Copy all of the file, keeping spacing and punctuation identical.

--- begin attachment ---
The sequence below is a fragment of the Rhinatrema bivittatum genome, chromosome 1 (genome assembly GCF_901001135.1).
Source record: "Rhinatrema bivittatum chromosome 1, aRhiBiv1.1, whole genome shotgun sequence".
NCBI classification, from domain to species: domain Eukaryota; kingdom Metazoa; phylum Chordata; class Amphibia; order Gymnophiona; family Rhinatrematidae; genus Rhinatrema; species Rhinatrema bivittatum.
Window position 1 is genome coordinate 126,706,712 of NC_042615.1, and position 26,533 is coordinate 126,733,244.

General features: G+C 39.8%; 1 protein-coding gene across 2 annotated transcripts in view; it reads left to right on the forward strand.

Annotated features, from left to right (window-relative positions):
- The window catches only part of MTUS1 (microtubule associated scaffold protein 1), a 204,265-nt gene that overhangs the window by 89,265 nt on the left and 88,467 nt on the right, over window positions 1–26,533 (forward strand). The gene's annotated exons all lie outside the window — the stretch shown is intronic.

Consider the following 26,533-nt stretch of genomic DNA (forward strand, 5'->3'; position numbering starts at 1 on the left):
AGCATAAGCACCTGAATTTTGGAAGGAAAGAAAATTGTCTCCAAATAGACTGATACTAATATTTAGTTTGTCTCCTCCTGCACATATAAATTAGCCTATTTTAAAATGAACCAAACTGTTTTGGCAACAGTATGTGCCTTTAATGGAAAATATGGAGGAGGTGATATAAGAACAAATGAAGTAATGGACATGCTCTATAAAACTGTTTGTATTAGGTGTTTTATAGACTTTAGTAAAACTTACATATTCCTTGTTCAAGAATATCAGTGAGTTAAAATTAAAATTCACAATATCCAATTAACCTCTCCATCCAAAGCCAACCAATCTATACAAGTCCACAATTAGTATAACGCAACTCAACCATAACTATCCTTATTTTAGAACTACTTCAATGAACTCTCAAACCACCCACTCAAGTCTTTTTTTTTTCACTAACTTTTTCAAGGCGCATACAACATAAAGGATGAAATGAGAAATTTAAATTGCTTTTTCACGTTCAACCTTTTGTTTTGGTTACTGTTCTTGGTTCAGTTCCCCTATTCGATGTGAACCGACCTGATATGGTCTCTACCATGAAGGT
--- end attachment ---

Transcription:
The sequence below is a fragment of the Rhinatrema bivittatum genome, chromosome 1 (genome assembly GCF_901001135.1).
Source record: "Rhinatrema bivittatum chromosome 1, aRhiBiv1.1, whole genome shotgun sequence".
NCBI classification, from domain to species: domain Eukaryota; kingdom Metazoa; phylum Chordata; class Amphibia; order Gymnophiona; family Rhinatrematidae; genus Rhinatrema; species Rhinatrema bivittatum.
Window position 1 is genome coordinate 126,706,712 of NC_042615.1, and position 26,533 is coordinate 126,733,244.

General features: G+C 39.8%; 1 protein-coding gene across 2 annotated transcripts in view; it reads left to right on the forward strand.

Annotated features, from left to right (window-relative positions):
- The window catches only part of MTUS1 (microtubule associated scaffold protein 1), a 204,265-nt gene that overhangs the window by 89,265 nt on the left and 88,467 nt on the right, over window positions 1–26,533 (forward strand). The gene's annotated exons all lie outside the window — the stretch shown is intronic.

Consider the following 26,533-nt stretch of genomic DNA (forward strand, 5'->3'; position numbering starts at 1 on the left):
AGCATAAGCACCTGAATTTTGGAAGGAAAGAAAATTGTCTCCAAATAGACTGATACTAATATTTAGTTTGTCTCCTCCTGCACATATAAATTAGCCTATTTTAAAATGAACCAAACTGTTTTGGCAACAGTATGTGCCTTTAATGGAAAATATGGAGGAGGTGATATAAGAACAAATGAAGTAATGGACATGCTCTATAAAACTGTTTGTATTAGGTGTTTTATAGACTTTAGTAAAACTTACATATTCCTTGTTCAAGAATATCAGTGAGTTAAAATTAAAATTCACAATATCCAATTAACCTCTCCATCCAAAGCCAACCAATCTATACAAGTCCACAATTAGTATAACGCAACTCAACCATAACTATCCTTATTTTAGAACTACTTCAATGAACTCTCAAACCACCCACTCAAGTCTTTTTTTTTTCACTAACTTTTTCAAGGCGCATACAACATAAAGGATGAAATGAGAAATTTAAATTGCTTTTTCACGTTCAACCTTTTGTTTTGGTTACTGTTCTTGGTTCAGTTCCCCTATTCGATGTGAACCGACCTGATATGGTCTCTACCATGAAGGT